CNN’s Black In America series looks at assassination; also King’s radical push for new America
Most of us realize, as his grave site would attest, that Dr. Martin Luther King died 40 years ago at the hands of an assassin’s bullet. Yet a review of historical accounts may lead one to believe that Dr. King died in 1963.
Rare do we see much about the life Dr. King lead between the March on Washington and his work on the sanitation strike in Memphis. Even less do we hear about his planned Poor Peoples’ Campaign and his opposition to the Vietnam War.
John Blake writes an article for CNN.com titled King’s final crusade: The radical push for a new America. Here are some thoughts from Blake’s article:
- Most Americans think of King as the “I Have a Dream” preacher at the Lincoln Memorial in Washington. But the man who made his final trip to Memphis, Tennessee, in 1968 had become radical, scholars and activists say. King was gambling his legacy on a final crusade that was so revolutionary, it alarmed many of his closest advisers.
- King called his crusade the Poor People’s Campaign. He planned to march on Washington with a multiracial army of poor people who would build shantytowns at the Lincoln Memorial — and paralyze the nation’s capital if they had to.
- “It didn’t cost the nation one penny to integrate lunch counters … but now we are dealing with issues that cannot be solved without the nation spending billions of dollars and undergoing a radical redistribution of economic power,” King said during a trip to Mississippi in February 1968.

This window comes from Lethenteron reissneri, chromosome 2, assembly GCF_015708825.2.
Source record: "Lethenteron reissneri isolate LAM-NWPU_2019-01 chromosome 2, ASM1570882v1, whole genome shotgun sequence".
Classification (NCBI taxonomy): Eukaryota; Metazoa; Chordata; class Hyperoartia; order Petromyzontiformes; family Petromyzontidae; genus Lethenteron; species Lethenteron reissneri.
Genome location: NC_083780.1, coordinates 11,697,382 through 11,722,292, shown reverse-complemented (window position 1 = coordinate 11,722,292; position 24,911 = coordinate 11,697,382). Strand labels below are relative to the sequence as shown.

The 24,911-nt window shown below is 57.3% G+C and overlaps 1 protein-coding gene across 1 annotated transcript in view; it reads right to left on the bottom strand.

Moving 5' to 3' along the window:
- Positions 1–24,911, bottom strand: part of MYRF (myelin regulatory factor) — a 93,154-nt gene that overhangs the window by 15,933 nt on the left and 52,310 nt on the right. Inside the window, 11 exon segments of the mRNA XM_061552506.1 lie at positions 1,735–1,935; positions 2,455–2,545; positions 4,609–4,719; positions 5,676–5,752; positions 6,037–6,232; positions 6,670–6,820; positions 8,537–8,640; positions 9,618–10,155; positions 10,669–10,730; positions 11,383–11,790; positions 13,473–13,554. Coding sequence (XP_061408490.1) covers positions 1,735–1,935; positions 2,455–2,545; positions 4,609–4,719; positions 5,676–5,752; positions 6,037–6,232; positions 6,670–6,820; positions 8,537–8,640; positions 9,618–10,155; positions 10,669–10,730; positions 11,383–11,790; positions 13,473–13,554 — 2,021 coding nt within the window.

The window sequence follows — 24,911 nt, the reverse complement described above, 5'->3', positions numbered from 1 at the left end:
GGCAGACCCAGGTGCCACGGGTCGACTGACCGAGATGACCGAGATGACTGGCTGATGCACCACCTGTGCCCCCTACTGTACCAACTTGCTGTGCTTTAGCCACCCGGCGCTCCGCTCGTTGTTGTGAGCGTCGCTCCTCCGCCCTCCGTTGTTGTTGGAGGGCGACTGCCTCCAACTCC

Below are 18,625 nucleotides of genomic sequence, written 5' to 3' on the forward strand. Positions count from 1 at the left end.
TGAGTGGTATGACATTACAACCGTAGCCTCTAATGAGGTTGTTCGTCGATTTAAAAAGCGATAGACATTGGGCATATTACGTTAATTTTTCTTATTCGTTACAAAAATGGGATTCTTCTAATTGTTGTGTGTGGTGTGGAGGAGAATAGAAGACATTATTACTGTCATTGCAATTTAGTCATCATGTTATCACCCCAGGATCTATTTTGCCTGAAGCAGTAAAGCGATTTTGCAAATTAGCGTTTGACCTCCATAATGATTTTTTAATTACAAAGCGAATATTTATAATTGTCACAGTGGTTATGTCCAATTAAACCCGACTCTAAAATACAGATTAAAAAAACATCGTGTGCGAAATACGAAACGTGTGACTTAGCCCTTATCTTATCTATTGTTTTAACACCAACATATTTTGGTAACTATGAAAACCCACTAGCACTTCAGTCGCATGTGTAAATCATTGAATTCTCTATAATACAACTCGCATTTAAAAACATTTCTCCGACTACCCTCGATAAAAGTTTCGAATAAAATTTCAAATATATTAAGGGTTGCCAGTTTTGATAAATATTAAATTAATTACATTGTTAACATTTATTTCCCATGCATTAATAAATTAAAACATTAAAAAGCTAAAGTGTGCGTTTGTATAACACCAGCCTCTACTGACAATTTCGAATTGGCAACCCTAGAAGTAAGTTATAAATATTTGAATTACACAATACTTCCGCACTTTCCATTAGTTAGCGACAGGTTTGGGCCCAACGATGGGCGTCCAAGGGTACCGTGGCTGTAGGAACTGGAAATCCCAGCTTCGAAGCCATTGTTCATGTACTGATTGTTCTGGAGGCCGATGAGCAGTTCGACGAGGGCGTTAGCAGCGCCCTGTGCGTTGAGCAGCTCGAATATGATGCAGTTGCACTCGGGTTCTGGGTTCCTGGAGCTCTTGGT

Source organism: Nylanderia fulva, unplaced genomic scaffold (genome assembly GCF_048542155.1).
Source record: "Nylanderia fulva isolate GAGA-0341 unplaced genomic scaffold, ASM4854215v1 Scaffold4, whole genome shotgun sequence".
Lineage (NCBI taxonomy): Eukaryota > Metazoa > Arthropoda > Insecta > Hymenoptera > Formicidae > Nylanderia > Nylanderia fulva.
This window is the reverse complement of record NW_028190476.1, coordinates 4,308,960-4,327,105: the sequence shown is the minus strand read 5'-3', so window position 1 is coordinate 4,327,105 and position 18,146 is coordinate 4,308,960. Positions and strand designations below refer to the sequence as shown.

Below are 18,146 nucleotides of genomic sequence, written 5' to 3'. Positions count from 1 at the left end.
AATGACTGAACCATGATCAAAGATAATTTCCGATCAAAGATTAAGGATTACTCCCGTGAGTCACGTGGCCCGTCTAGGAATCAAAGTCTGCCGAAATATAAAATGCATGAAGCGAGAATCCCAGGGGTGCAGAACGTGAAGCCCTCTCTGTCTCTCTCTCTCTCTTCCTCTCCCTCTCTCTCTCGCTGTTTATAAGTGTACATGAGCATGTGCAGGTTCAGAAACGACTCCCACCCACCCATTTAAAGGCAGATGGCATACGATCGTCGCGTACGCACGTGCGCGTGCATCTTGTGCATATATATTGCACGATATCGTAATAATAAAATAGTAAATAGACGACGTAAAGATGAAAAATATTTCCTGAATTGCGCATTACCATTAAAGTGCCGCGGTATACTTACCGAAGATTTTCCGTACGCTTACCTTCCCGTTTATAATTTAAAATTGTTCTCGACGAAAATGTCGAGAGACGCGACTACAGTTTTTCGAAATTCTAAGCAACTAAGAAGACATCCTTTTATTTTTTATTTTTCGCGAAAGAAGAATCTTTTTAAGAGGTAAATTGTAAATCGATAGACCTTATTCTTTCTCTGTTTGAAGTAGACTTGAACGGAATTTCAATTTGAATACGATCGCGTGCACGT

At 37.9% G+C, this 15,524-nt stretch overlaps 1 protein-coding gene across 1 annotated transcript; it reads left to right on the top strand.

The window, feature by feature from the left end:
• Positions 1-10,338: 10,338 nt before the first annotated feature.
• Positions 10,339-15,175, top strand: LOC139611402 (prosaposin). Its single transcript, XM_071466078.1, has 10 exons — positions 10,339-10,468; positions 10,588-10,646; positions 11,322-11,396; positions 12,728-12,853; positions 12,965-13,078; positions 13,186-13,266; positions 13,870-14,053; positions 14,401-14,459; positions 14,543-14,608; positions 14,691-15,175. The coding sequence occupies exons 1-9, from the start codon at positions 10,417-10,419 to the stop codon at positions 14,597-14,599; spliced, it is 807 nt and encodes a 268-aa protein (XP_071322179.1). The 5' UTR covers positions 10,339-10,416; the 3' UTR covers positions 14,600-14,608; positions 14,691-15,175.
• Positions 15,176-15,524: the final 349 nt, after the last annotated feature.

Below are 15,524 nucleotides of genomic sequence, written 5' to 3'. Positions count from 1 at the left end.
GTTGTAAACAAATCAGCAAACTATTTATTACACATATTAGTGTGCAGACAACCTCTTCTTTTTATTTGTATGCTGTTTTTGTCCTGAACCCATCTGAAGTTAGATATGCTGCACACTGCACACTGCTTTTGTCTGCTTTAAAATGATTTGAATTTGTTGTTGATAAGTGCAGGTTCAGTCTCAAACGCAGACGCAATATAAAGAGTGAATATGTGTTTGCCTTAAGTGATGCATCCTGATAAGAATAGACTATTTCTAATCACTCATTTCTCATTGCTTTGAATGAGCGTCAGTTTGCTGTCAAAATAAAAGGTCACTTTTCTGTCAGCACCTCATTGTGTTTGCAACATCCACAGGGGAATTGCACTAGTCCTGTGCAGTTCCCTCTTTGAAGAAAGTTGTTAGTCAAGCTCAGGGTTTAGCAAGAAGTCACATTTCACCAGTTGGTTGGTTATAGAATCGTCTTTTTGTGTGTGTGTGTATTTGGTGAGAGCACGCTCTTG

- King had also lost the ear of his most important ally, President Lyndon Johnson. On April 4, 1967, exactly a year before he was assassinated, King delivered a highly publicized speech against the Vietnam War.
“Johnson was outraged,” Wilkins said. “He turned sour toward King and the movement. He felt that Martin had rejected him.”
- King became depressed at times, Branch said. One night, King — alone with a whiskey — awakened friends in adjoining hotel rooms with his shouting: “I don’t want to do this anymore! I want to go back to my little church!”
“The shameful truth is that very few people were paying attention to him,” Branch said.
In that light, on Thursday, CNN will air the introduction to a four month series titled Black in America. The series begins with Eyewitness to Murder: The King Assassination. It will be hosted by CNN anchor and special correspondent Soledad O’Brien. Eyewitness to Murder airs Thursday April 3 at 8:00 p.m. Central Time. Click here to learn more about the series and to view a trailer to ‘Eyewitness.’
Check back sometime before Thursday night, I hope to have something special to share with you before the series airs.